Yet one question still needs to be asked: if the camera mediates between the audience and the stage, then to what extent is the multisensorial experience of theatre compromised? To answer this question, a phenomenological understanding of theatre needs to be unpacked. In the Questions of Perception, Juhani Pallasmaa (9) advances a line of thinking that stresses the significant role the body plays in perceiving the environment. By drawing on a model of embodied cognition (borrowed from the phenomenology of Husserl, Heidegger and Merleau-Ponty), he argues that the body is not a passive object controlled by the mind but bears an active subjectivity that can influence our thoughts. The bodily experience of theatre that the audience comes across in Medea resonates with the experience of bodily isolation in the pandemic. As a live-stream production, Medea offers a haptic or multisensorial experience by drawing on the performers and audiences’ subjectivity. According to Máire Eithne O’Neill (10), the haptic mode of perception is a way of understanding the environment beyond visual-spatial perception and involves the combinations of senses, such as “touch, positional awareness, balance, sound, movement, and the memory of previous experiences”.  In this view of haptic experience, Medea is not so much about staging and physical bodies in space, but instead, the traumatic experiences of a woman who, desperate to take her previous life back, kills her children. Perhaps the lack of body in space and a form of cinematic perception helps to intensify the emotions and the pains within the play. As Stone profoundly states, “Medea is about the power of a woman who once again experiences the exclusion she once felt in a dim and distant past”(11).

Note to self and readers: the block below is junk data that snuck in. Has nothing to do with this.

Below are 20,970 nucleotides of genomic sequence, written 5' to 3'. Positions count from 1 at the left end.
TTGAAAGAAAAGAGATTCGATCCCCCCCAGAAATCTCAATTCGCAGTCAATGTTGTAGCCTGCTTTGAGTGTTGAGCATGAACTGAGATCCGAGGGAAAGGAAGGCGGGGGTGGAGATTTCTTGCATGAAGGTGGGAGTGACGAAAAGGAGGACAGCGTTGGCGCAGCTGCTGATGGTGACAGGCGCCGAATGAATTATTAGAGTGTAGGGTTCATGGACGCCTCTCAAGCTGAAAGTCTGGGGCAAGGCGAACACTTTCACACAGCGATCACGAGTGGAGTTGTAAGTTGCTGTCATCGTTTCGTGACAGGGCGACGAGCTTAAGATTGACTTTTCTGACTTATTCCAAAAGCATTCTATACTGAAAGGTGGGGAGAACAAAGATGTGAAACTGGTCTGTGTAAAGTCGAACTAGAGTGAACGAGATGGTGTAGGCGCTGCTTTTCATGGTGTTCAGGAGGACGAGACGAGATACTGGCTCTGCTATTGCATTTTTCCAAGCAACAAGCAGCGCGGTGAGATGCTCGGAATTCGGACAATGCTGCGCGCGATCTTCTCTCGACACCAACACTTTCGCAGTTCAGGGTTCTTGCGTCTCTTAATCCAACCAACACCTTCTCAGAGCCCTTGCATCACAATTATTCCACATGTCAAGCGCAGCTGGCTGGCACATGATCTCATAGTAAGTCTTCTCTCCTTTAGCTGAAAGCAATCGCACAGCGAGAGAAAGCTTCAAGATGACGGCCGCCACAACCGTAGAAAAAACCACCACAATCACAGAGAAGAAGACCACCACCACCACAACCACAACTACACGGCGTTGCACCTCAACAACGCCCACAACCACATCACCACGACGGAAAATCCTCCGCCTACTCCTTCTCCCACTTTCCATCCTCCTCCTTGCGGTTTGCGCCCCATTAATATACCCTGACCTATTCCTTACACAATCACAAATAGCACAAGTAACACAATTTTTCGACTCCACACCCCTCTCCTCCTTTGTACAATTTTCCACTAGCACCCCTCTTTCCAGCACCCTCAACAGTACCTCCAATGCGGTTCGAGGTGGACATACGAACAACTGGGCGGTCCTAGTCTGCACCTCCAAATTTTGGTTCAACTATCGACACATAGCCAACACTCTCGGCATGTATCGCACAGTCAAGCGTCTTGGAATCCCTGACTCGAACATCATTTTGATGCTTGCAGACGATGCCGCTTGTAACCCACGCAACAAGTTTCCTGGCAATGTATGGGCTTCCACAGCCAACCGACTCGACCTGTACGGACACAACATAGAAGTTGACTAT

Photo credit: Dim Balsem